Also, in the web dev community where everything is open source, isn't it a little odd that the way tooling works is dictated by Jetbrains in a closed-source fashion? It just doesn't fit. Or maybe using an IDE is such a rare occurence in web dev that most people just don't care, and the few who do go to Jetbrains?

Jetbrains offers a perpetual license on all their products...

 

Given that a commercial version of IntelliJ costs the same as WebStorm, I would argue that that is hardly a fair comparison though (and that this is more a testament to the excellent work that JetBrains puts into their IDEs)

Jetbrains products are very good, I'm not going to argue about that :) If you look for IDEs in the Java world, there is Eclipse, Netbeans, IntelliJ Community Edition, all of which are open source and free to use. I would not even claim that any of them is strictly better than the others, there is a competition going on. I personally never felt the need for IntelliJ Ultimate. And in the web world there is WebStorm and... notmuch else?

 

Which is fair enough (and your choice) but it doesn't seem fair to say there's not an IDE that does this stuff when there is (and it's very cheap). It's worth having a WebStorm subscription even if just to demonstrate that there is a market for JS IDEs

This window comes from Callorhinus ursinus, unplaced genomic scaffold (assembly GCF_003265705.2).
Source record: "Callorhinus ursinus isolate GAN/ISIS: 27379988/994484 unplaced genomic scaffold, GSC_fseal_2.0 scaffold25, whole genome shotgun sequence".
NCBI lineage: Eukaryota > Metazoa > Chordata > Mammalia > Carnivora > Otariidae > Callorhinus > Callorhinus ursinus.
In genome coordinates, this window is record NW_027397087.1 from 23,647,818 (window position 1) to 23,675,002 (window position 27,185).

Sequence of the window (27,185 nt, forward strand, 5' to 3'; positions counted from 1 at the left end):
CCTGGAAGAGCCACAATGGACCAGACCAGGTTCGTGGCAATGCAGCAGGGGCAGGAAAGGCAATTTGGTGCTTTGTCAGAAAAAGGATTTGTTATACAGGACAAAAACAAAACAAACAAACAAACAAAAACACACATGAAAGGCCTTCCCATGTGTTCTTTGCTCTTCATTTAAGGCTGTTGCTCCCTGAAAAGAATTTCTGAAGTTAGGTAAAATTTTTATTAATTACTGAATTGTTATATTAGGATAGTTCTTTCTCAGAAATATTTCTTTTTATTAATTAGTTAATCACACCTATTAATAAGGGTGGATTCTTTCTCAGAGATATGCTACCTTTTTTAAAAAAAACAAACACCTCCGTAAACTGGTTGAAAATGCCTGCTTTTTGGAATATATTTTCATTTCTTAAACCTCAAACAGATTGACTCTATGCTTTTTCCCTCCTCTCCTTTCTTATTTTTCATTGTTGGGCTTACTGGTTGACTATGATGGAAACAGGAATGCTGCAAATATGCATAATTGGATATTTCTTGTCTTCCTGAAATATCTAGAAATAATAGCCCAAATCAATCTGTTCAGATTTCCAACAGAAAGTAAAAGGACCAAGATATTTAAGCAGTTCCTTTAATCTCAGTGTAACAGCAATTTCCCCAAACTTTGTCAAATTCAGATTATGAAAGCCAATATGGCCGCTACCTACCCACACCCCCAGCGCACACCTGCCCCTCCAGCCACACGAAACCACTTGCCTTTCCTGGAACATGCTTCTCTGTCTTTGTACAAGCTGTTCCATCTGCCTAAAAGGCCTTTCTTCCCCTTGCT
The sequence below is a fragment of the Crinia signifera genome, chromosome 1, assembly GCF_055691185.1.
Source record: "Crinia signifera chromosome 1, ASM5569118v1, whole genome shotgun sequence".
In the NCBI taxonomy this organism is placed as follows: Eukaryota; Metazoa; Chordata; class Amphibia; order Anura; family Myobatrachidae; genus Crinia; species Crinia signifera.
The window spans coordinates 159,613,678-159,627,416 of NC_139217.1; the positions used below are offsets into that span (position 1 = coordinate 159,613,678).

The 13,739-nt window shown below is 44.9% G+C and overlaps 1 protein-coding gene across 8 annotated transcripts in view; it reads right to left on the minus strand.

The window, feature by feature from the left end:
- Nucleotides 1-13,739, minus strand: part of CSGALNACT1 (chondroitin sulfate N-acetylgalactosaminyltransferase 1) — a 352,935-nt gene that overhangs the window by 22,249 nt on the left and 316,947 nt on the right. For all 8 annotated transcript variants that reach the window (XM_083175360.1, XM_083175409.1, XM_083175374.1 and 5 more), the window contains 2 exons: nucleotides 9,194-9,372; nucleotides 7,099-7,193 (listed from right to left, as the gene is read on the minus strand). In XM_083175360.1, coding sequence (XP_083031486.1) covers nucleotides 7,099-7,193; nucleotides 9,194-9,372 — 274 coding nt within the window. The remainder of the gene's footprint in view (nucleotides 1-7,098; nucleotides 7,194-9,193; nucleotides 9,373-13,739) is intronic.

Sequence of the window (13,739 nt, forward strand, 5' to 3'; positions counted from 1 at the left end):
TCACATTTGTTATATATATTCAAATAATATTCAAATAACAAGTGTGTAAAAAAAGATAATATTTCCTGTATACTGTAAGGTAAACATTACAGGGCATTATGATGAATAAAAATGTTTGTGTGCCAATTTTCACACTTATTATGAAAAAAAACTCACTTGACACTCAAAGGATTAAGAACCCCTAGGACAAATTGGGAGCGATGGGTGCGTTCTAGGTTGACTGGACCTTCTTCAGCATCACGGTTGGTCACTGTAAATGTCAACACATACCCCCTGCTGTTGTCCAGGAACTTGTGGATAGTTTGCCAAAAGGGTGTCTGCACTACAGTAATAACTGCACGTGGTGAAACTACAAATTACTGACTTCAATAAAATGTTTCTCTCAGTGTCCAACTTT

Web developers don't miss these features, because they don't know any better. ;-)

Some years ago it was all too easy to become a web developer, because the technology was in its infants. Some basic scripting knowledge in Perl or PHP was enough for the server side to generate some HTML. The clients were humble in those days, all they wanted was a web "site" (not a web "app"). And there was no need for responsive design (actually nothing worth being called "design" at all) and no client-side functionality, except for what you could fiddle with jQuery. So Javascript was of no importance and also not considered to be a decent language. So yes, a text editor was indeed enough for building a website.

But of course it's very different today and there really is a need for a decent IDE.

 

My thoughts exactly. Projects tend to never stay small these days. Which is why I am wondering why there is no decent community-driven IDE for it.

 

Mmm... No, I'm not convinced.

If I wanted to use an IDE for web development, I could. But instead, I got away from using an IDE because they felt slow and bloated. VS Code feels great to me in that regard.

If you still miss some of those features in VS Code, it's probably because you need a new mindset for web development. As you pointed out, knowing how many subclasses exist is pretty "meh" for JavaScript - you shouldn't even mention that. And the following just confirms what I'm saying: